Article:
Along with the renewed discussion in Britain around renationalisation (a policy promised by the Labour Party under Jeremy Corbyn), the idea of workers’ control and workers’ management has re-emerged. Indeed, John McDonnell, the shadow chancellor, has said that renationalised companies should not be run like they were in the past, but should instead be run under workers’ control.

In Part Four we look at the developing struggle for workers’ control in Venezuela. This struggle indicates that the Venezuelan working class is beginning to actively intervene in the Bolivarian revolution and has led some of the more advanced layers of the movement to the conclusion that the socialist transformation of society is the only way forward for the Latin American revolution.

In Part Three we look at so-called workers’ self-management in Yugoslavia, at the time hailed as a genuine alternative to the Soviet model. But what was the real nature of workers’ self-management in Yugoslavia and what are the lessons we can learn for the developing struggle for workers’ control in Venezuela?

This document was written by Ted Grant together with Roger Silverman in 1967 to mark the fiftieth anniversary of the Russian revolution. The article explains how Stalinism arose and clearly shows how even at that time the Stalinist bureaucracy was facing a serious crisis and confidently predicted its inevitable downfall at some stage.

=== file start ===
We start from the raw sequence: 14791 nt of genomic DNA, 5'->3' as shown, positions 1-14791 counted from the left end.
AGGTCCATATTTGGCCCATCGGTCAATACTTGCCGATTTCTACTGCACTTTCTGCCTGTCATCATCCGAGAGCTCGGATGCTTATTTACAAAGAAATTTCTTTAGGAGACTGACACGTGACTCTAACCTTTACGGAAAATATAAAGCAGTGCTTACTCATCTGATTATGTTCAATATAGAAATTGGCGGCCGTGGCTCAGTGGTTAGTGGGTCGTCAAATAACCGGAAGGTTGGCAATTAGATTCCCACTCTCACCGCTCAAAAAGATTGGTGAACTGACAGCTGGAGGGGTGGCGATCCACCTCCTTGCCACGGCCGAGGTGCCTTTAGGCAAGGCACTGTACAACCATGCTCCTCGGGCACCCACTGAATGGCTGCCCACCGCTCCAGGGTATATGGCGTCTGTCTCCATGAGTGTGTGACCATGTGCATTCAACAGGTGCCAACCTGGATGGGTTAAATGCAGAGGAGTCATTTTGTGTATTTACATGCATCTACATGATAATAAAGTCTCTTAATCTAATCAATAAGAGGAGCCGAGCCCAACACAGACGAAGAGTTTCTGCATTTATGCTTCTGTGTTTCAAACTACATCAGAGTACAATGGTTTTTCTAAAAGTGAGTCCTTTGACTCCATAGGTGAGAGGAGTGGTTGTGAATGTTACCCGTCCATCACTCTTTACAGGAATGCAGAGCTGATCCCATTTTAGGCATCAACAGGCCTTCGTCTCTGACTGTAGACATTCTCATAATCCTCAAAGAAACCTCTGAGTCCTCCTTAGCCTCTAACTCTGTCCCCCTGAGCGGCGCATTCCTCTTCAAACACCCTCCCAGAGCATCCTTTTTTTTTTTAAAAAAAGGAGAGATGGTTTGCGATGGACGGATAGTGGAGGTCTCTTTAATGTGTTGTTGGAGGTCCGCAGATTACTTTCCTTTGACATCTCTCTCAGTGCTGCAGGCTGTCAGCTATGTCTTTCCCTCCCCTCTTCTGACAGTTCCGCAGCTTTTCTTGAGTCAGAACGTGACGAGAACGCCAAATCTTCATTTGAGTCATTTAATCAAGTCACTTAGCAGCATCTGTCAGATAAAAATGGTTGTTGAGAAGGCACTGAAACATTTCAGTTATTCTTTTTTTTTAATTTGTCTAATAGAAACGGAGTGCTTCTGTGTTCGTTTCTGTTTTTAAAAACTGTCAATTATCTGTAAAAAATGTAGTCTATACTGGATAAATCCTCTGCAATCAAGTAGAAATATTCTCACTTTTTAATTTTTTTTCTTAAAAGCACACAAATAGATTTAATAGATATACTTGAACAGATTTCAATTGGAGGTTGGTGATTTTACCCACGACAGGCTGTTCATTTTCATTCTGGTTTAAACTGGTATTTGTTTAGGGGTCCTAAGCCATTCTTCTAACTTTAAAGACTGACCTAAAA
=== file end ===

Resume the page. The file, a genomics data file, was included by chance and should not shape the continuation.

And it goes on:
In Part Two Rob Lyon looks at the experience of workers' control and management in the Russian revolution. The experiences of the Russian proletariat offer invaluable lessons to the workers in Venezuela.

There are many indicators that show that Venezuela is in the vanguard of the class struggle internationally, one of them is the phenomenon of occupied factories run under workers' control. Throughout history it has always been the case that workers' control has been raised as a demand during periods of intense class struggle, but workers' control under capitalism can either move forward towards the complete expropriation of the capitalists or it slips back and can be reabsorbed into less threatening forms of workers' “participation” and so on.

Originally published in 1974 in a period when there was a discussion on the question of workers’ control and what it meant. The right-wing leaders in the British labour movement (and internationally) interpreted it as “workers’ participation”, which meant the workers would be consulted on minor questions, but real control remained in the hands of the bosses. Today, thirty years later, this article maintains all its validity, in explaining the real Marxist approach to this question.

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